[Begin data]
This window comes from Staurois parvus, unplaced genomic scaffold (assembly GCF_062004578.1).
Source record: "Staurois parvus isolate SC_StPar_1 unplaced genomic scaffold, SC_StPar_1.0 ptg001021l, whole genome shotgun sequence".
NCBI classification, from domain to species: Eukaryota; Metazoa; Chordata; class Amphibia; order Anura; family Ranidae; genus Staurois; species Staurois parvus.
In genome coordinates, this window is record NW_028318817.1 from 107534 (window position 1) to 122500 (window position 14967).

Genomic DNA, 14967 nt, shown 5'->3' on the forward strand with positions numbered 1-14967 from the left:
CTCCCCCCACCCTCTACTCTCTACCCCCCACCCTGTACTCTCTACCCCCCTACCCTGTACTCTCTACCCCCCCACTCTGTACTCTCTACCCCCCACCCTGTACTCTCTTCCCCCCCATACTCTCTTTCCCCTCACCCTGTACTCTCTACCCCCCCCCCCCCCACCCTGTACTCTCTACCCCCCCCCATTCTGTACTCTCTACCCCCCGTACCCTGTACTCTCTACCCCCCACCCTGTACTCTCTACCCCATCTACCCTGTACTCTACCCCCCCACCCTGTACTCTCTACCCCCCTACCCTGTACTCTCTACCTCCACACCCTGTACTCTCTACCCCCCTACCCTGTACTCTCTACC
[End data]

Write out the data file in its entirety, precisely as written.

This window comes from Staurois parvus, unplaced genomic scaffold (assembly GCF_062004578.1).
Source record: "Staurois parvus isolate SC_StPar_1 unplaced genomic scaffold, SC_StPar_1.0 ptg001021l, whole genome shotgun sequence".
NCBI classification, from domain to species: Eukaryota; Metazoa; Chordata; class Amphibia; order Anura; family Ranidae; genus Staurois; species Staurois parvus.
In genome coordinates, this window is record NW_028318817.1 from 107534 (window position 1) to 122500 (window position 14967).

Genomic DNA, 14967 nt, shown 5'->3' on the forward strand with positions numbered 1-14967 from the left:
CTCCCCCCACCCTCTACTCTCTACCCCCCACCCTGTACTCTCTACCCCCCTACCCTGTACTCTCTACCCCCCCACTCTGTACTCTCTACCCCCCACCCTGTACTCTCTTCCCCCCCATACTCTCTTTCCCCTCACCCTGTACTCTCTACCCCCCCCCCCCCCACCCTGTACTCTCTACCCCCCCCCATTCTGTACTCTCTACCCCCCGTACCCTGTACTCTCTACCCCCCACCCTGTACTCTCTACCCCATCTACCCTGTACTCTACCCCCCCACCCTGTACTCTCTACCCCCCTACCCTGTACTCTCTACCTCCACACCCTGTACTCTCTACCCCCCTACCCTGTACTCTCTACC